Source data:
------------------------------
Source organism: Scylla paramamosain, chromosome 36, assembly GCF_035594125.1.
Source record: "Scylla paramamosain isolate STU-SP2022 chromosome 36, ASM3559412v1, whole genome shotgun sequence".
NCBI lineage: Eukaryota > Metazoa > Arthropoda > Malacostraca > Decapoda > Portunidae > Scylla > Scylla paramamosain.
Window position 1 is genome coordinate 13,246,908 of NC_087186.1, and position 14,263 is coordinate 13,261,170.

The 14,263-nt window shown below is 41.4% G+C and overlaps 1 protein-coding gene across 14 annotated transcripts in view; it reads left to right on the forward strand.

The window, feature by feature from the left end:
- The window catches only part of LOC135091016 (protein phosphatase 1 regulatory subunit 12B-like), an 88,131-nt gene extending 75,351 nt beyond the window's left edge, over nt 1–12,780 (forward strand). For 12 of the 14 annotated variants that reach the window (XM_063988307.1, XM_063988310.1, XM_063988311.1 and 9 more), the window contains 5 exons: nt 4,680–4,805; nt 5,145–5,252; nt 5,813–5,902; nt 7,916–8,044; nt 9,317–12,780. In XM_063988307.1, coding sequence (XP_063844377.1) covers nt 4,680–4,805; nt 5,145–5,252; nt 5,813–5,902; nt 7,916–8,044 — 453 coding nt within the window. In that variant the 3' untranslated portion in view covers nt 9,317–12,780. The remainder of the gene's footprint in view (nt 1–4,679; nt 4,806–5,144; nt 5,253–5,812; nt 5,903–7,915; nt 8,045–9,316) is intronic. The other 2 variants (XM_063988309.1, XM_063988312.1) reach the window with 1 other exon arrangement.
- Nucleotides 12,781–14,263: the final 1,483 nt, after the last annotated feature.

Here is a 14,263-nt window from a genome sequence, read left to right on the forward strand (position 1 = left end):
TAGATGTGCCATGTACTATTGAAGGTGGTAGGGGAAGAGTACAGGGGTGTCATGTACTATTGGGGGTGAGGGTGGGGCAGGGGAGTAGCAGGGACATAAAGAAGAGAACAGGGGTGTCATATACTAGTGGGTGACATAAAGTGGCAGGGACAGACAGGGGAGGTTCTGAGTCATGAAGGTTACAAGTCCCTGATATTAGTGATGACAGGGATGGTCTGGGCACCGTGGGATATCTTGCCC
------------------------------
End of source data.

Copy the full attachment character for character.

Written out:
Source organism: Scylla paramamosain, chromosome 36, assembly GCF_035594125.1.
Source record: "Scylla paramamosain isolate STU-SP2022 chromosome 36, ASM3559412v1, whole genome shotgun sequence".
NCBI lineage: Eukaryota > Metazoa > Arthropoda > Malacostraca > Decapoda > Portunidae > Scylla > Scylla paramamosain.
Window position 1 is genome coordinate 13,246,908 of NC_087186.1, and position 14,263 is coordinate 13,261,170.

The 14,263-nt window shown below is 41.4% G+C and overlaps 1 protein-coding gene across 14 annotated transcripts in view; it reads left to right on the forward strand.

The window, feature by feature from the left end:
- The window catches only part of LOC135091016 (protein phosphatase 1 regulatory subunit 12B-like), an 88,131-nt gene extending 75,351 nt beyond the window's left edge, over nt 1–12,780 (forward strand). For 12 of the 14 annotated variants that reach the window (XM_063988307.1, XM_063988310.1, XM_063988311.1 and 9 more), the window contains 5 exons: nt 4,680–4,805; nt 5,145–5,252; nt 5,813–5,902; nt 7,916–8,044; nt 9,317–12,780. In XM_063988307.1, coding sequence (XP_063844377.1) covers nt 4,680–4,805; nt 5,145–5,252; nt 5,813–5,902; nt 7,916–8,044 — 453 coding nt within the window. In that variant the 3' untranslated portion in view covers nt 9,317–12,780. The remainder of the gene's footprint in view (nt 1–4,679; nt 4,806–5,144; nt 5,253–5,812; nt 5,903–7,915; nt 8,045–9,316) is intronic. The other 2 variants (XM_063988309.1, XM_063988312.1) reach the window with 1 other exon arrangement.
- Nucleotides 12,781–14,263: the final 1,483 nt, after the last annotated feature.

Here is a 14,263-nt window from a genome sequence, read left to right on the forward strand (position 1 = left end):
TAGATGTGCCATGTACTATTGAAGGTGGTAGGGGAAGAGTACAGGGGTGTCATGTACTATTGGGGGTGAGGGTGGGGCAGGGGAGTAGCAGGGACATAAAGAAGAGAACAGGGGTGTCATATACTAGTGGGTGACATAAAGTGGCAGGGACAGACAGGGGAGGTTCTGAGTCATGAAGGTTACAAGTCCCTGATATTAGTGATGACAGGGATGGTCTGGGCACCGTGGGATATCTTGCCC